Saturday, September 5, 2020

A Valley

I was in seventh or eighth grade the first time I saw the Rocky Mountains. My dad, mom, little brother and I traveled west to see Yellowstone and Glacier National Park. We drove through the Bad Lands, found a ghost town or two. A great trip and it is one of my fondest memories of my early teen years.

I remember traveling through the relatively flat terrain of Wyoming and seeing what I thought were unmoving clouds on the horizon. As we grew closer, I realized that the clouds were mountains. The first I had ever seen.

We traveled upwards at a steep grade. We pulled a travel trailer, so we couldn’t go as fast as other cars or trucks on the road. It didn’t matter to me. In awe, I remember staring up at the rugged beauty. Hairpin turns enabled us to look down into valleys and crevices. I remember my mom sliding over next to my dad. She didn’t care for heights and back then, we traveled so close to the edge.

Later, when I taught history, I would talk about the Oregon Trail, the early wagon trains traveling east to west, and how they had to hoist wagons, animals, and cargo, up and then down the mountains to reach the west coast. Folks died on that trip. People lost loved ones, precious items they brought from home, only to leave it on the side of the trail to make the load lighter.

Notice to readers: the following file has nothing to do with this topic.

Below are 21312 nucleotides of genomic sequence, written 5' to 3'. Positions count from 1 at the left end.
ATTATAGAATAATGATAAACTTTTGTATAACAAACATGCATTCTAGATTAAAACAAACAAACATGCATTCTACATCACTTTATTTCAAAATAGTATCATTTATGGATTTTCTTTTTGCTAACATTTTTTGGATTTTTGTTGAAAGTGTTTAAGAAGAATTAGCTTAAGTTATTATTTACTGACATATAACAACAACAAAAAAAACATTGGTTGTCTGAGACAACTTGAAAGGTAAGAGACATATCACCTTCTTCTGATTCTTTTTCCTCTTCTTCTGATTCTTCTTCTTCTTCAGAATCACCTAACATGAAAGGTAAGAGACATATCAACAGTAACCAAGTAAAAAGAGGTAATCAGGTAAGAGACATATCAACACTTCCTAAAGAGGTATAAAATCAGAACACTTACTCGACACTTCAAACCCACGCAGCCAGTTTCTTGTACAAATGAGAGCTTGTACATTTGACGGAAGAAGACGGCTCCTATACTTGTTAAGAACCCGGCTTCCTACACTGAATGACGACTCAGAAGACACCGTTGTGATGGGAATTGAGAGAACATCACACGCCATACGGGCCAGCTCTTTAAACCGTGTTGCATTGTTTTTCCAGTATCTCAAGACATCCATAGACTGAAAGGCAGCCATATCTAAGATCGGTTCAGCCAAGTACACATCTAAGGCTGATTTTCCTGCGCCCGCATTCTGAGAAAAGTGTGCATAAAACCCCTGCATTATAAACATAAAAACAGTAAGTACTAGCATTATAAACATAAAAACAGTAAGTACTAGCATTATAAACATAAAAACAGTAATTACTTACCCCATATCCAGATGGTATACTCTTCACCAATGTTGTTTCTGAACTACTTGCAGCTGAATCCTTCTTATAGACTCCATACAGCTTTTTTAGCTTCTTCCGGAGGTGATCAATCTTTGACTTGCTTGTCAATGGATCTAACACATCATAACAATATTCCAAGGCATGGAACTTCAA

There was a sense of false relief, I’m sure, as they reached a valley, because they realized that soon, there would be another mountain to climb.

These past two weeks, I’ve been a long-term substitute as a third grade teacher. First of all, I’ve not been in the classroom in thirty-five years, and when I was, I never taught a grade lower than seventh. I spent most of my career in and among high school kids: teacher, coach, counselor, and administrator. Other than having my own kids as third graders once upon a time, nothing I did in my career prepared me for life as a third grade teacher.

Couple that with our present virtual classroom, I not only have to learn a brand new curriculum, but I have to learn a vastly different technological way of teaching. Talk about being stretched!